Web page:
6. Now settle your torso down onto your props, letting your arms rest at about a 45-degree angle and turning your palms upward. Relax and breathe deeply for a minute or more. You can stay in this pose for 5 to 10 minutes if you like.
  7. To come up, move your arms close in toward your body and use your forearms to support you as you sit upright. Lead with your heart, and let your head lift up last.

Bridge Pose (Setu Bandha Sarvangasana)

Bridge Pose not only expands your heart area, but it also strengthens your whole back body. It’s a great antidote to spending lots of time sitting in chairs.

Supported Bridge Pose or Restorative Setu Bandha as a heart-opening pose in yoga

  1. Lie on the floor in Constructive Rest Position.
  2. With your arms next to the torso, bend your elbows so that your forearms are vertical. Now press your upper arms into the floor and arch your low back and ribcage away from the floor. Straighten your arms alongside your body again.
  3. Press your feet into the floor and extend your knees out away from the pelvis in order to lift your hips up. (Avoid simply pushing up with the glutes, as this can cause hyperextension in the hip joints.)
  4. Clasp your hands underneath you and rock your shoulders from side to side so that you are on the tops of your shoulders as much as possible.
  5. Keep extending your knees out, away from the body, and take 5 to 10 deep breaths.
  6. To exit the pose, extend your arms out overhead, along the floor. Stretch through the arms as you slowly lower your back onto the floor. Once your back is resting on the floor, you can keep them overhead if that is comfortable. But if it’s not comfortable, place your arms alongside your body.

Wind-Releasing Pose (Apanasana)

Okay. So this is not really an official heart-opening pose, but it’s important to add a forward bend into the mix. So far, this practice has included a lateral bend, a twist, and two backbends. A forward bend is in order.

Yogi woman practicing yoga, stretching in Knees to Chest, Apanasana exercise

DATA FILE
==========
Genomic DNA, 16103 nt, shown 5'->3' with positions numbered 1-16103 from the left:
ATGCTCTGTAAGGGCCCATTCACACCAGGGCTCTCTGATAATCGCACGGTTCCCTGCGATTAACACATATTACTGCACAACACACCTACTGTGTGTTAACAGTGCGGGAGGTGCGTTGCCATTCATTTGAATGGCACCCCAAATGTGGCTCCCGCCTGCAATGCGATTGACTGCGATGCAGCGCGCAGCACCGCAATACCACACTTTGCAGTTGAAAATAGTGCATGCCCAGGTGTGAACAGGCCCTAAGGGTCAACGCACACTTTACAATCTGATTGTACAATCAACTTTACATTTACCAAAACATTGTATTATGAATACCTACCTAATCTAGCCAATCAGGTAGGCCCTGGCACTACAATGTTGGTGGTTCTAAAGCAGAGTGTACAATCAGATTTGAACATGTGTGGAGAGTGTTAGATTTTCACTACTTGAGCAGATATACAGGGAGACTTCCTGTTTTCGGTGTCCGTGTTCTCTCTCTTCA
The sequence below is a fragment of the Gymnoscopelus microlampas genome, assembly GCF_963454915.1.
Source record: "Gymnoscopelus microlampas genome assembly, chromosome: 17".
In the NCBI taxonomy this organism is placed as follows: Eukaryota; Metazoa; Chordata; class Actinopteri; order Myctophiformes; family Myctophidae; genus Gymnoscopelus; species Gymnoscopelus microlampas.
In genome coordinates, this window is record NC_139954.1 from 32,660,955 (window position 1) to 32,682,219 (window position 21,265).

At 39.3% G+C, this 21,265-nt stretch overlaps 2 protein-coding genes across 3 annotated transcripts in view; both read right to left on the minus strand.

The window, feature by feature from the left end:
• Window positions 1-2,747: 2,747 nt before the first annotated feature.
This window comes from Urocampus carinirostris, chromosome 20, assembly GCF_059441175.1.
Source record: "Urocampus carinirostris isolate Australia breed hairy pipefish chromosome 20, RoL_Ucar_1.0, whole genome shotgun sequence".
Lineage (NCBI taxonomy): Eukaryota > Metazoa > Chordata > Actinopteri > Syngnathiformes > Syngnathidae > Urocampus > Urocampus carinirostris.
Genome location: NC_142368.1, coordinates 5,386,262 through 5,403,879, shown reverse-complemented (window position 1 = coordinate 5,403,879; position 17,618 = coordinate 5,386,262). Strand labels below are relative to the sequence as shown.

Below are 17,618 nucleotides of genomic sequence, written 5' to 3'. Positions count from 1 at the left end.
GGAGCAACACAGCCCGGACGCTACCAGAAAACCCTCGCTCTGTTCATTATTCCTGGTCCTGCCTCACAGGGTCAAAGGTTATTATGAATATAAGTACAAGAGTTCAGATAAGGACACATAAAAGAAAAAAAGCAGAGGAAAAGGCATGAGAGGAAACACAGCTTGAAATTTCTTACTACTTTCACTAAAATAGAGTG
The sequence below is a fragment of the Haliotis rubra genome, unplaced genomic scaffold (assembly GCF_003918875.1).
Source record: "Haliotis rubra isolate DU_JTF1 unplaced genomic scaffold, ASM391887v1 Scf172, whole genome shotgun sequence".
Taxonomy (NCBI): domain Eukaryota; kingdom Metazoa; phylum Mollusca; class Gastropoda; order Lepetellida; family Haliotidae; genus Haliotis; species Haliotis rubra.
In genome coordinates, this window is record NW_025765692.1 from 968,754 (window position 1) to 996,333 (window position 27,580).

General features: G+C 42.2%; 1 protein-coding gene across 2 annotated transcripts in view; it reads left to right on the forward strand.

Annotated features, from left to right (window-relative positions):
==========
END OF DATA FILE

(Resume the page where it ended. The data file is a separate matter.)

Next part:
1. From Constructive Rest Position, draw your knees in toward your chest. Roll side to side, up and down the spine, or circle your legs. Do whatever feels like a good balance after practicing backbends.

Relaxation Pose (Savasana)

What would a heart-opening practice be without Savasana? After practicing backends, it’s nice to put support under your legs to release tension in your lumbar area. The simplest way to do this is to roll up a blanket and place it under your knees. Give yourself the gift of time in Savasana. Stay for 10 to 15 minutes or more.

Supported Savasana Pose or Corpse Pose perfect for deep rest and breath practices


Marlysa Sullivan, Yoga U Presenter, Yoga Therapist, Evidence-influenced treatment for back pain


Reprinted with permission from Hugger Mugger Products.
Charlotte Bell writer

Charlotte Bell began practicing yoga in 1982 and began teaching in 1986. She was certified by B.K.S. Iyengar in 1989 following a trip to Pune. In 1986, she began practicing Insight Meditation with her mentors Pujari and Abhilasha Keays. Her asana classes blend mindfulness with physical movement. Charlotte writes a column for Catalyst Magazine and serves as editor for Yoga U Online. She is the author of two books: Mindful Yoga, Mindful Life, and Yoga for Meditators, both published by Rodmell Press. She also edits Hugger Mugger Yoga Products’ blog and is a founding board member for GreenTREE Yoga, a non-profit that brings yoga to underserved populations. A lifelong musician, she plays oboe and English horn in the Salt Lake Symphony and the folk sextet Red Rock Rondo whose 2010 PBS music special won two Emmys.


  1. Donna Farhi’s The Breathing Book